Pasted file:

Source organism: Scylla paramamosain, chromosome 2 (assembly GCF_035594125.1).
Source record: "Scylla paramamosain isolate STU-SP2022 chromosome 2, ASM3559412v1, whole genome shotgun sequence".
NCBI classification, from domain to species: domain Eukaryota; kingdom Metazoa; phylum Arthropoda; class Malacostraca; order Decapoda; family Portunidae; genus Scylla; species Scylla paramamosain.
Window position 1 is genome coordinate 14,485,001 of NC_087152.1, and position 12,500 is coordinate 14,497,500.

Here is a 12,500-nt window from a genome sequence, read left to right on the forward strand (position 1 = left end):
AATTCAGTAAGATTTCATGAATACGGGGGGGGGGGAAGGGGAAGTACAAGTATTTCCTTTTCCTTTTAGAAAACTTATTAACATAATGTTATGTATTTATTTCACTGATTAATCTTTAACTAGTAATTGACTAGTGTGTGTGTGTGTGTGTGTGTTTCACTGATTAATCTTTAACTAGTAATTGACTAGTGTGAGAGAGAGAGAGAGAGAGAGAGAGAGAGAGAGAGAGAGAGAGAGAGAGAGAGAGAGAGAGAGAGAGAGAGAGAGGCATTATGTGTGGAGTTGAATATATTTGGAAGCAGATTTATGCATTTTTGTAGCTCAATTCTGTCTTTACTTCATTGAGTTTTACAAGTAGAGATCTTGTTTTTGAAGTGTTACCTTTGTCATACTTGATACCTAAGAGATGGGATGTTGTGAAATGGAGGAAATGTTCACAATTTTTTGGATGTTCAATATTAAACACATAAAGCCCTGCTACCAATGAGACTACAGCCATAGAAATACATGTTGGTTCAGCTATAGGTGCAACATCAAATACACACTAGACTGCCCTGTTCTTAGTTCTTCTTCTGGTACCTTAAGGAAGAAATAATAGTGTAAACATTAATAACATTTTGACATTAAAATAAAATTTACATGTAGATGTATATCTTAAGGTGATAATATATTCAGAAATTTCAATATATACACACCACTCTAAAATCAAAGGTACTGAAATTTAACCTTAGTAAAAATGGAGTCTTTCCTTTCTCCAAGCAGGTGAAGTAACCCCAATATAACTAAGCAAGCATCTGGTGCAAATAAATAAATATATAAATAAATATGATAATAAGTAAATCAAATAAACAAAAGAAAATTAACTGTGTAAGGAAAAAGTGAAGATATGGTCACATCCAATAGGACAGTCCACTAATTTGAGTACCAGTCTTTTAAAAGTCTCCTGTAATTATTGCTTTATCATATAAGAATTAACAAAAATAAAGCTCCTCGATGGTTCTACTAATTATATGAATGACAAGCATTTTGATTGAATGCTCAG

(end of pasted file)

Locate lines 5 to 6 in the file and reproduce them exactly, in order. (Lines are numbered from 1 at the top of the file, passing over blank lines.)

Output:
Here is a 12,500-nt window from a genome sequence, read left to right on the forward strand (position 1 = left end):
AATTCAGTAAGATTTCATGAATACGGGGGGGGGGGAAGGGGAAGTACAAGTATTTCCTTTTCCTTTTAGAAAACTTATTAACATAATGTTATGTATTTATTTCACTGATTAATCTTTAACTAGTAATTGACTAGTGTGTGTGTGTGTGTGTGTGTTTCACTGATTAATCTTTAACTAGTAATTGACTAGTGTGAGAGAGAGAGAGAGAGAGAGAGAGAGAGAGAGAGAGAGAGAGAGAGAGAGAGAGAGAGAGAGAGAGAGAGAGAGGCATTATGTGTGGAGTTGAATATATTTGGAAGCAGATTTATGCATTTTTGTAGCTCAATTCTGTCTTTACTTCATTGAGTTTTACAAGTAGAGATCTTGTTTTTGAAGTGTTACCTTTGTCATACTTGATACCTAAGAGATGGGATGTTGTGAAATGGAGGAAATGTTCACAATTTTTTGGATGTTCAATATTAAACACATAAAGCCCTGCTACCAATGAGACTACAGCCATAGAAATACATGTTGGTTCAGCTATAGGTGCAACATCAAATACACACTAGACTGCCCTGTTCTTAGTTCTTCTTCTGGTACCTTAAGGAAGAAATAATAGTGTAAACATTAATAACATTTTGACATTAAAATAAAATTTACATGTAGATGTATATCTTAAGGTGATAATATATTCAGAAATTTCAATATATACACACCACTCTAAAATCAAAGGTACTGAAATTTAACCTTAGTAAAAATGGAGTCTTTCCTTTCTCCAAGCAGGTGAAGTAACCCCAATATAACTAAGCAAGCATCTGGTGCAAATAAATAAATATATAAATAAATATGATAATAAGTAAATCAAATAAACAAAAGAAAATTAACTGTGTAAGGAAAAAGTGAAGATATGGTCACATCCAATAGGACAGTCCACTAATTTGAGTACCAGTCTTTTAAAAGTCTCCTGTAATTATTGCTTTATCATATAAGAATTAACAAAAATAAAGCTCCTCGATGGTTCTACTAATTATATGAATGACAAGCATTTTGATTGAATGCTCAG